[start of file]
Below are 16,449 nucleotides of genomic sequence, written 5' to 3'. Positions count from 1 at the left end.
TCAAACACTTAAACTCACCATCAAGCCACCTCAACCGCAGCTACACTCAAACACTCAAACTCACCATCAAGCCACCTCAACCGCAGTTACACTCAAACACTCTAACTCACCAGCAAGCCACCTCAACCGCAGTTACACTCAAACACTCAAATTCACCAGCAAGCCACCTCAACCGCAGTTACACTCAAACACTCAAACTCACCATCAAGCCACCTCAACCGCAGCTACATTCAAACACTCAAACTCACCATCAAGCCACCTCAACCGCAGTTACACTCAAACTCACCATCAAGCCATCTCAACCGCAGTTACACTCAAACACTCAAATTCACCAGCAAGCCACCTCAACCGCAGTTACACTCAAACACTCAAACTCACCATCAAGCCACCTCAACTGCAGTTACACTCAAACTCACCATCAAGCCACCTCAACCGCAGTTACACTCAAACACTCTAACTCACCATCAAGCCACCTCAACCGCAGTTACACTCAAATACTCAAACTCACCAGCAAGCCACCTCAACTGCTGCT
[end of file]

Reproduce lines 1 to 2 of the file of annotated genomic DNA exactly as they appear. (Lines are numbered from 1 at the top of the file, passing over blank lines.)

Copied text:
Below are 16,449 nucleotides of genomic sequence, written 5' to 3'. Positions count from 1 at the left end.
TCAAACACTTAAACTCACCATCAAGCCACCTCAACCGCAGCTACACTCAAACACTCAAACTCACCATCAAGCCACCTCAACCGCAGTTACACTCAAACACTCTAACTCACCAGCAAGCCACCTCAACCGCAGTTACACTCAAACACTCAAATTCACCAGCAAGCCACCTCAACCGCAGTTACACTCAAACACTCAAACTCACCATCAAGCCACCTCAACCGCAGCTACATTCAAACACTCAAACTCACCATCAAGCCACCTCAACCGCAGTTACACTCAAACTCACCATCAAGCCATCTCAACCGCAGTTACACTCAAACACTCAAATTCACCAGCAAGCCACCTCAACCGCAGTTACACTCAAACACTCAAACTCACCATCAAGCCACCTCAACTGCAGTTACACTCAAACTCACCATCAAGCCACCTCAACCGCAGTTACACTCAAACACTCTAACTCACCATCAAGCCACCTCAACCGCAGTTACACTCAAATACTCAAACTCACCAGCAAGCCACCTCAACTGCTGCT